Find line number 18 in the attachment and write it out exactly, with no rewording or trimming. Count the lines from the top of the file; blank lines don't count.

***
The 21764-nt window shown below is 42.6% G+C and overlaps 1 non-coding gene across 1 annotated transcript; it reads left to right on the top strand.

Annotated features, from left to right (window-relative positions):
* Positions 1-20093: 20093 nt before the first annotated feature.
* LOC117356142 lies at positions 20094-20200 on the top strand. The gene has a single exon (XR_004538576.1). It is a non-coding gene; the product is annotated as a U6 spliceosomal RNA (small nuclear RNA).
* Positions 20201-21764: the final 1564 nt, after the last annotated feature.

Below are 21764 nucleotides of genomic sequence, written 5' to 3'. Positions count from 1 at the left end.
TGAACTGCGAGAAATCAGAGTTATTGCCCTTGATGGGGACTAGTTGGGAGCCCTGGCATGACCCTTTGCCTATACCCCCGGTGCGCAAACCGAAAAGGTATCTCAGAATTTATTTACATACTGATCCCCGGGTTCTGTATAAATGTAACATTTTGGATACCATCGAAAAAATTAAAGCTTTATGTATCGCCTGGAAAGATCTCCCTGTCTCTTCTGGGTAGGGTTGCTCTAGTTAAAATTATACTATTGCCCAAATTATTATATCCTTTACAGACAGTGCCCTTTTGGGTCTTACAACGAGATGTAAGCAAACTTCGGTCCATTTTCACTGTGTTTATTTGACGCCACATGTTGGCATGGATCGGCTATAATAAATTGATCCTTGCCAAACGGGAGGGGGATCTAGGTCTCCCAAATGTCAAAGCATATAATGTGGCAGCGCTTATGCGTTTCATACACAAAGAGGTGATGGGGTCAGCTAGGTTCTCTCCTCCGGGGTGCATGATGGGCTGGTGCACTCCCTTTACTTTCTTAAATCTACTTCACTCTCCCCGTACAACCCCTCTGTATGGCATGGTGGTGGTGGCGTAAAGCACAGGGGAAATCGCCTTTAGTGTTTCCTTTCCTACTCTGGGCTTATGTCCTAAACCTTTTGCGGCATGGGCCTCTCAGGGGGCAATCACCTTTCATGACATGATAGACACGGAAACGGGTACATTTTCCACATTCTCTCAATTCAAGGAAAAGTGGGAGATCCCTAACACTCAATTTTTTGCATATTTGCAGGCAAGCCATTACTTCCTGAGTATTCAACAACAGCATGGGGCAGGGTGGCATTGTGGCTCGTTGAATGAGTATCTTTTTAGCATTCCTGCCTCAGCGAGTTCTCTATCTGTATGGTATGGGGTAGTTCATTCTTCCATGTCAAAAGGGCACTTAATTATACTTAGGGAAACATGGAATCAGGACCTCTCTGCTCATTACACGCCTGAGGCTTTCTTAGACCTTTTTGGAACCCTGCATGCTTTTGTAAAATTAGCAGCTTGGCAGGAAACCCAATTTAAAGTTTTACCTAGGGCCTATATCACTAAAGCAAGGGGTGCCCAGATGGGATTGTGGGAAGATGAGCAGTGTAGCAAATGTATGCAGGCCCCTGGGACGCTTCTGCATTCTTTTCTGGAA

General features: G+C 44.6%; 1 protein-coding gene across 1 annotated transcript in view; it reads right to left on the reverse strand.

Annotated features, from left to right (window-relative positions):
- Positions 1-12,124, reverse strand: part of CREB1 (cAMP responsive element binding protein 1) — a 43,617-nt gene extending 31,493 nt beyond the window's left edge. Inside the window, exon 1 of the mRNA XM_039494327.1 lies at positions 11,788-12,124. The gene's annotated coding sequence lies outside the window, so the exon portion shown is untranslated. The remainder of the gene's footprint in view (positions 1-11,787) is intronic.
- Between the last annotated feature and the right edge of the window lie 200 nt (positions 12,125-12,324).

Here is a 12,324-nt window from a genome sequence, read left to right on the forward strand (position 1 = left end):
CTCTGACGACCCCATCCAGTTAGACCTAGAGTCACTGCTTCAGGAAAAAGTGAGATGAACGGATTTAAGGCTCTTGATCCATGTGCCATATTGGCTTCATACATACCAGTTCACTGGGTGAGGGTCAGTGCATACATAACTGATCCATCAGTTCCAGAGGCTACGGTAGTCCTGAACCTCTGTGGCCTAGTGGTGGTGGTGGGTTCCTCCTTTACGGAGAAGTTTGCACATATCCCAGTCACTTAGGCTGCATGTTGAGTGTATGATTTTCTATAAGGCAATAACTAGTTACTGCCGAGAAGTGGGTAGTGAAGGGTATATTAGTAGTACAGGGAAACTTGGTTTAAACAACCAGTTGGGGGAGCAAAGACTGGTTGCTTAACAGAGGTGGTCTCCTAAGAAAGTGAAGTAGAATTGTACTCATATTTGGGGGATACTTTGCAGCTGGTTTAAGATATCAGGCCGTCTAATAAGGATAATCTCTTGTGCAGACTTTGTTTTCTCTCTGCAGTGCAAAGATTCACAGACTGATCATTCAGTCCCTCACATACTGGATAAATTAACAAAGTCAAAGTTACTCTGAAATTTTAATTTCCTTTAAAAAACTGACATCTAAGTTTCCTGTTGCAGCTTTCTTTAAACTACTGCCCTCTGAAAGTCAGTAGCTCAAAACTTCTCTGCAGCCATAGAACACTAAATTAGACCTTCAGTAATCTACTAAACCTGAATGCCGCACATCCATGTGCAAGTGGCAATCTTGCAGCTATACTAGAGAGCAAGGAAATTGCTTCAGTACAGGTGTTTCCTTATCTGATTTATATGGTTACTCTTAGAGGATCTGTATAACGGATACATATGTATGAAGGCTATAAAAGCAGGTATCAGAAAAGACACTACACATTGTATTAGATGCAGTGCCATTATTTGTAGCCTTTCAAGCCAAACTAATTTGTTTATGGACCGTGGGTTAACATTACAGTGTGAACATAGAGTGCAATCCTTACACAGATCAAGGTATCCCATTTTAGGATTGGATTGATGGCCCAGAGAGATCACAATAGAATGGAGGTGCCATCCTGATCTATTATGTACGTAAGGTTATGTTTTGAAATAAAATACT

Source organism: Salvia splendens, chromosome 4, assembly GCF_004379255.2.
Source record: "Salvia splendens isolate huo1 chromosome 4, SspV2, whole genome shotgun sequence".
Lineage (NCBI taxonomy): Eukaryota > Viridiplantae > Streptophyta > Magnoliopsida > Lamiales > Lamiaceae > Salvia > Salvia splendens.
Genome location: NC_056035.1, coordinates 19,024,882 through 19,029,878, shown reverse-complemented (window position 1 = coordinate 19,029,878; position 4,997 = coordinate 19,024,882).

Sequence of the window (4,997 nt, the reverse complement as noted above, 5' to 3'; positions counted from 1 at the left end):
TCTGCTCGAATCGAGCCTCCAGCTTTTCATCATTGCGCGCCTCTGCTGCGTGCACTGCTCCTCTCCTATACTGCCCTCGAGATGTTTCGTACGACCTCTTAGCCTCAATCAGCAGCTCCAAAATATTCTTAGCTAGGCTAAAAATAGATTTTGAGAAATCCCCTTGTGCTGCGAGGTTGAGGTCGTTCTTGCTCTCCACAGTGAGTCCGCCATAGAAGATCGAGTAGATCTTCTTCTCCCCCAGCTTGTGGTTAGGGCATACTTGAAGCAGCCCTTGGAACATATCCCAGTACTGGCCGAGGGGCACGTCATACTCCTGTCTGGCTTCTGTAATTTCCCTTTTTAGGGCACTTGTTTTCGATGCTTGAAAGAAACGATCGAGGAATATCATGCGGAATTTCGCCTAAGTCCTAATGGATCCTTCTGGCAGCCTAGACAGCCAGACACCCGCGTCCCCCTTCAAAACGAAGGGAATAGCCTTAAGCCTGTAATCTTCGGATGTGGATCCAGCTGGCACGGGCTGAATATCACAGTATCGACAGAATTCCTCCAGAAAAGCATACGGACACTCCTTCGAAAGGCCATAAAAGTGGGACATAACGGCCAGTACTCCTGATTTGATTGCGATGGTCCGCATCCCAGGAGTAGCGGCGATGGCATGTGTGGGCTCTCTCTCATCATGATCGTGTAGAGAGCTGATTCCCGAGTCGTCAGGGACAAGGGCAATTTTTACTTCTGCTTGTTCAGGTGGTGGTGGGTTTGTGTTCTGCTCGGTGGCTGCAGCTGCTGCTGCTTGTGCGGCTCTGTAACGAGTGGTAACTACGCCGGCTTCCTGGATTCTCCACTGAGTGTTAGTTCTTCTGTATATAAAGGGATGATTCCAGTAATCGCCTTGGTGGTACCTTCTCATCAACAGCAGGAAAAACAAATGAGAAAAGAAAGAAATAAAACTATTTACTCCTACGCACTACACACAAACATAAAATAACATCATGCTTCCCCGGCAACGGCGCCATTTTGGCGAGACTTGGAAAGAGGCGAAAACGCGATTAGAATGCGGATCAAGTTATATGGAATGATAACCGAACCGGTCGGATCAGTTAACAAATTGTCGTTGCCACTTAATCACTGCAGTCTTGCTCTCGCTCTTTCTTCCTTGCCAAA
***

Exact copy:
Sequence of the window (4,997 nt, the reverse complement as noted above, 5' to 3'; positions counted from 1 at the left end):